People say, “Have a happy New Year” referring to the Jewish high holyday of Rosh HaShana, starting this evening. I’m no Grinch and I appreciate the sentiment, but it’s all wrong.
I wouldn’t mind if people said, “Make it a happy new year,” but “Have a happy new year,” misses the point. Being happy is not an accident but a purposeful decision. Your happiness is not the responsibility of your parents, friends or family. It is your responsibility and your decision. Be happy, God commands us, regardless of circumstance. (Deuteronomy 16:15)
Another problem is that ‘new year’ isn’t the focus when the Torah twice mentions the holy day.
Speak to the Children of Israel saying, in the seventh month, on the first of the month, you shall have a rest day, a remembrance with shofar blasts, a holy gathering. (Leviticus 23:24)
In the seventh month, on the first day of the month, you shall have a holy gathering; you shall do no work, it is a day of shofar sounding for you.
The day is identified as a day for blowing the shofar, a ram’s horn.
It is the only festival observance highlighted by the making of sounds. The synagogue service revolves around one hundred blows of the shofar. Rosh HaShana, literally “Head of the Year,” not New Year, is the only festival with a blessing for hearing something.
God gave us five main physical senses. Let’s look at just two—seeing and hearing.
…that you don’t detour after your heart and your eyes, which incline you to go astray.
…hear, Oh Israel, the statutes and judgments which I speak in your ears today, that you may learn them, keep and do them.
God seems to be implying that ears seem a better avenue for trustworthy information than eyes. But there is another difference between ears and eyes.
What happens if we press ‘pause’ while watching a movie? We see a freeze-frame—a still picture with actors frozen in whatever postures they were in at the instant that ‘pause’ was pressed.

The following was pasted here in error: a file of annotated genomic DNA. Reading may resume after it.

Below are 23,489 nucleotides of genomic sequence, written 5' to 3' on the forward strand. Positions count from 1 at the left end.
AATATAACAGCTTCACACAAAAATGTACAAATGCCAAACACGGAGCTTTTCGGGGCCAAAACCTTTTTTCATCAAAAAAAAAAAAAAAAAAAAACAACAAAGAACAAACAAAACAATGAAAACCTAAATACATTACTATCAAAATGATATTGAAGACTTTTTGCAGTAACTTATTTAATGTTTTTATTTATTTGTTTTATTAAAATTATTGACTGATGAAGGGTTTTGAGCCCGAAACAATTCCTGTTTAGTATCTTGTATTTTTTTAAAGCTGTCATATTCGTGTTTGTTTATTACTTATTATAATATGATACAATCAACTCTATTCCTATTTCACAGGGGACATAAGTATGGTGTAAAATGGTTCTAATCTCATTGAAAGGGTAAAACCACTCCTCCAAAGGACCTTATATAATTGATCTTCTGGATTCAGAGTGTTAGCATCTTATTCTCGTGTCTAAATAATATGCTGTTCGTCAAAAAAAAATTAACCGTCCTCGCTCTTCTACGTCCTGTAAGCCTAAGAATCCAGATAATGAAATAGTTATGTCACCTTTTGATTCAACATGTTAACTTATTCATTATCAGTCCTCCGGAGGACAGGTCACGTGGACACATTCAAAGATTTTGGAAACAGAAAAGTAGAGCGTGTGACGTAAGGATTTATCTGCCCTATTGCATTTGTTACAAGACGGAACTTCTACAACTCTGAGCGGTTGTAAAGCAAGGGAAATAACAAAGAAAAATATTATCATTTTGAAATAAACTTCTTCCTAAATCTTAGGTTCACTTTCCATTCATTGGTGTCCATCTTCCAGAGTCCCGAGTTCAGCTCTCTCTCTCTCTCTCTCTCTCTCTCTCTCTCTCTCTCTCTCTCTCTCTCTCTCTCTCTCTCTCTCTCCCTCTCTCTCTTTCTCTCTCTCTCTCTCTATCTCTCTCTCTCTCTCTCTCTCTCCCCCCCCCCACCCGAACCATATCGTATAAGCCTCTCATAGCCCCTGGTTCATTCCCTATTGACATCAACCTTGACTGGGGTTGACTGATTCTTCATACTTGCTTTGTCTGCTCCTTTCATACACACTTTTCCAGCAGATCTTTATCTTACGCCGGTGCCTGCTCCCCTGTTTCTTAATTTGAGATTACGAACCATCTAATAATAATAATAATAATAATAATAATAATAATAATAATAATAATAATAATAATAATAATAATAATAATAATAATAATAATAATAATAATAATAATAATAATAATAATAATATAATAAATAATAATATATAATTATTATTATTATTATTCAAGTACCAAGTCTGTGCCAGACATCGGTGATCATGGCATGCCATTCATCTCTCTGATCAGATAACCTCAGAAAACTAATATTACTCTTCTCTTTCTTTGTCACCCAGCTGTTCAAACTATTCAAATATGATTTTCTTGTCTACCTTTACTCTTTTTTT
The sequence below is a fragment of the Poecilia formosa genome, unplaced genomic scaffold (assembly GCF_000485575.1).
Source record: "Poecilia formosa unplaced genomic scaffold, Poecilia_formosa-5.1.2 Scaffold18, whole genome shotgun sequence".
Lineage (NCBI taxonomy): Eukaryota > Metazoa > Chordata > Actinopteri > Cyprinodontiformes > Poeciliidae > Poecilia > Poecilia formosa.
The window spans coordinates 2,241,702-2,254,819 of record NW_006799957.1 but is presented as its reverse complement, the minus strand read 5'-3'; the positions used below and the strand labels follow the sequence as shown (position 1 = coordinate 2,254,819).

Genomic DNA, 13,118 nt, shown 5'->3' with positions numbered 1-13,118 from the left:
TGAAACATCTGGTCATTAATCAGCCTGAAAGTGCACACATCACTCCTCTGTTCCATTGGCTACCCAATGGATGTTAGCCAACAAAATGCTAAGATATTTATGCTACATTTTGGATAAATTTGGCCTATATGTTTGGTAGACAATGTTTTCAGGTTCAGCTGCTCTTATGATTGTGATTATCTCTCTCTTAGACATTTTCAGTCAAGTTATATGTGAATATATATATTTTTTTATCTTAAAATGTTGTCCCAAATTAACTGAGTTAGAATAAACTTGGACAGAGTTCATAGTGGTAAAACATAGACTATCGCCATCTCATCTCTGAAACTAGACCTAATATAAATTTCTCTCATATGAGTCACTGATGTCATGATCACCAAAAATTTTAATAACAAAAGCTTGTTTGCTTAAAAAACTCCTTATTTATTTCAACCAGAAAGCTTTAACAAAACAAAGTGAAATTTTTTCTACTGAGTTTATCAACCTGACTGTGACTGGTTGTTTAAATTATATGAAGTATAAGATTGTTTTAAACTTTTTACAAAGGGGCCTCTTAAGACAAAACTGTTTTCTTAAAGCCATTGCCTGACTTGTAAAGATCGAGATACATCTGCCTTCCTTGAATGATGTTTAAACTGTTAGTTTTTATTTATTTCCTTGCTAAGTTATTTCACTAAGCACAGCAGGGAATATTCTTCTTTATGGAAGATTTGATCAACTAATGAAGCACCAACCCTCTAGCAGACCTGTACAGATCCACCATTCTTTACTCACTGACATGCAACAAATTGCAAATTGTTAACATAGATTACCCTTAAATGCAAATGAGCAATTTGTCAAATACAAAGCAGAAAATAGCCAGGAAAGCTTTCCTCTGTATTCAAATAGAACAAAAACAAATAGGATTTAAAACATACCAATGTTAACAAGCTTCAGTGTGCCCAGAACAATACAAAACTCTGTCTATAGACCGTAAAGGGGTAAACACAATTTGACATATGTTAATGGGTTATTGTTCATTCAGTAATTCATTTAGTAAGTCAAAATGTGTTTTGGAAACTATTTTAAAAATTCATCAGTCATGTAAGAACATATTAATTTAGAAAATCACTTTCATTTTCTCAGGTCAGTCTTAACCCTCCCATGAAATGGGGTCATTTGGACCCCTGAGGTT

We can slice an instant of video, disconnected from the moments before and after and still retain a meaningful still image.
However, if we press ‘pause’ during a song playing on our mp3 player, total silence ensues. Whether in the form of music or speech, sound is meaningless when disconnected from the moments before and after.
Rosh HaShana is also known as “The Day of Memory.” Nobody with zero memory could hear a tune. All he’d hear is a sequence of disconnected notes. Despite having no memory, the same handicapped human could easily see a painting, picture or statue and derive meaning.
Hearing also helps to connect us to others. Sharing a listening experience with someone is completely different from sharing a visual experience.
If you had to make a horrible choice between only having sight or only having hearing, many people might instinctively choose sight. Yet ancient Jewish wisdom suggests that not hearing is a worse affliction. Blindness isolates one from things, but deafness isolates one from people.
Our ability to make sense of sound depends on continuity and it also allows us to connect. Rosh HaShana is a time for meditating on our past actions and committing to change so that our future continues on a corrected path. It does not stand alone as a day isolated from the rest of our year. It is also a time when our prayers focus on our connection with all humanity and especially with God.
And my Rosh HaShana greeting to you? May God grant us all a year of good health, peace, growth, prosperity and close connections to each other and to Him.
Eyes and ears play major roles in choosing a life partner. I encourage you to get Chana Levitan’s book, I Only Want to Get Married Once, for yourself and for those you love. It will help ensure a proper role for eyes and ears. This week, (when we are open) it is on sale at our online store. There is also one more opportunity to get Day for Atonement for only $5.